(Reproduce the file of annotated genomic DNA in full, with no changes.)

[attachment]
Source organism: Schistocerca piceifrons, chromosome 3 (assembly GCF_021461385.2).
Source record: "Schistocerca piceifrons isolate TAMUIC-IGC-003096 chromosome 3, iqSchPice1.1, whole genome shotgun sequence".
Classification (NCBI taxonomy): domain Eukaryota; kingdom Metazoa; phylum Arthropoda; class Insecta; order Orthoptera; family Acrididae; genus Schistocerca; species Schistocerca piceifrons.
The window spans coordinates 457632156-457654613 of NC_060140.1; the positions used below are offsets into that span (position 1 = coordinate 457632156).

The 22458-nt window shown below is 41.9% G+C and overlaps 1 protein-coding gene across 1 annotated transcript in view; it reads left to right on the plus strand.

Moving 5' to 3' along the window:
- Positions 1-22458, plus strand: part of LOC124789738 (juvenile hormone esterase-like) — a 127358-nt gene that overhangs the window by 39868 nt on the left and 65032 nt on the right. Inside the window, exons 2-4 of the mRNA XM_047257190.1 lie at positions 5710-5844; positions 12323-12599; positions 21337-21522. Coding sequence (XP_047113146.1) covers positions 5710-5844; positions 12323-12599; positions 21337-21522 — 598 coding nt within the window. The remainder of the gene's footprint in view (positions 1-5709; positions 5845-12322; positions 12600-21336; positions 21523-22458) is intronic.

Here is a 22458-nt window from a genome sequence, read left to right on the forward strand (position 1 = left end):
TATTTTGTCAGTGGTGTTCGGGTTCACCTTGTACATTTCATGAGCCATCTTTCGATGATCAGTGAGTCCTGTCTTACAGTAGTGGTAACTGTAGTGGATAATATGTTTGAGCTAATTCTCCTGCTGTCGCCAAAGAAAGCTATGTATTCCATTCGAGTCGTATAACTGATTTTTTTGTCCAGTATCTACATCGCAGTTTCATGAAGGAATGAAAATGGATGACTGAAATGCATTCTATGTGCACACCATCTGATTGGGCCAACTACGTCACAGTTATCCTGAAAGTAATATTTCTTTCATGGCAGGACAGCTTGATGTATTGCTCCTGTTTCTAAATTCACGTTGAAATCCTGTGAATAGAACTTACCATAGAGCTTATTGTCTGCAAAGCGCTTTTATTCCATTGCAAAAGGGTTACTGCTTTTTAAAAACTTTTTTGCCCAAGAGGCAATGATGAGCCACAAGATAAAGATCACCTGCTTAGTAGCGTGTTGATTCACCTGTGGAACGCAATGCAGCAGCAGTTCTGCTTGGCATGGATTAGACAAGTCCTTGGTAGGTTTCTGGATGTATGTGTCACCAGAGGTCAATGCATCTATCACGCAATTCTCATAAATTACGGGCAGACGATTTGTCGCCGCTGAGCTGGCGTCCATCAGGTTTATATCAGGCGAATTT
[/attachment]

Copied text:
Source organism: Schistocerca piceifrons, chromosome 3 (assembly GCF_021461385.2).
Source record: "Schistocerca piceifrons isolate TAMUIC-IGC-003096 chromosome 3, iqSchPice1.1, whole genome shotgun sequence".
Classification (NCBI taxonomy): domain Eukaryota; kingdom Metazoa; phylum Arthropoda; class Insecta; order Orthoptera; family Acrididae; genus Schistocerca; species Schistocerca piceifrons.
The window spans coordinates 457632156-457654613 of NC_060140.1; the positions used below are offsets into that span (position 1 = coordinate 457632156).

The 22458-nt window shown below is 41.9% G+C and overlaps 1 protein-coding gene across 1 annotated transcript in view; it reads left to right on the plus strand.

Moving 5' to 3' along the window:
- Positions 1-22458, plus strand: part of LOC124789738 (juvenile hormone esterase-like) — a 127358-nt gene that overhangs the window by 39868 nt on the left and 65032 nt on the right. Inside the window, exons 2-4 of the mRNA XM_047257190.1 lie at positions 5710-5844; positions 12323-12599; positions 21337-21522. Coding sequence (XP_047113146.1) covers positions 5710-5844; positions 12323-12599; positions 21337-21522 — 598 coding nt within the window. The remainder of the gene's footprint in view (positions 1-5709; positions 5845-12322; positions 12600-21336; positions 21523-22458) is intronic.

Here is a 22458-nt window from a genome sequence, read left to right on the forward strand (position 1 = left end):
TATTTTGTCAGTGGTGTTCGGGTTCACCTTGTACATTTCATGAGCCATCTTTCGATGATCAGTGAGTCCTGTCTTACAGTAGTGGTAACTGTAGTGGATAATATGTTTGAGCTAATTCTCCTGCTGTCGCCAAAGAAAGCTATGTATTCCATTCGAGTCGTATAACTGATTTTTTTGTCCAGTATCTACATCGCAGTTTCATGAAGGAATGAAAATGGATGACTGAAATGCATTCTATGTGCACACCATCTGATTGGGCCAACTACGTCACAGTTATCCTGAAAGTAATATTTCTTTCATGGCAGGACAGCTTGATGTATTGCTCCTGTTTCTAAATTCACGTTGAAATCCTGTGAATAGAACTTACCATAGAGCTTATTGTCTGCAAAGCGCTTTTATTCCATTGCAAAAGGGTTACTGCTTTTTAAAAACTTTTTTGCCCAAGAGGCAATGATGAGCCACAAGATAAAGATCACCTGCTTAGTAGCGTGTTGATTCACCTGTGGAACGCAATGCAGCAGCAGTTCTGCTTGGCATGGATTAGACAAGTCCTTGGTAGGTTTCTGGATGTATGTGTCACCAGAGGTCAATGCATCTATCACGCAATTCTCATAAATTACGGGCAGACGATTTGTCGCCGCTGAGCTGGCGTCCATCAGGTTTATATCAGGCGAATTT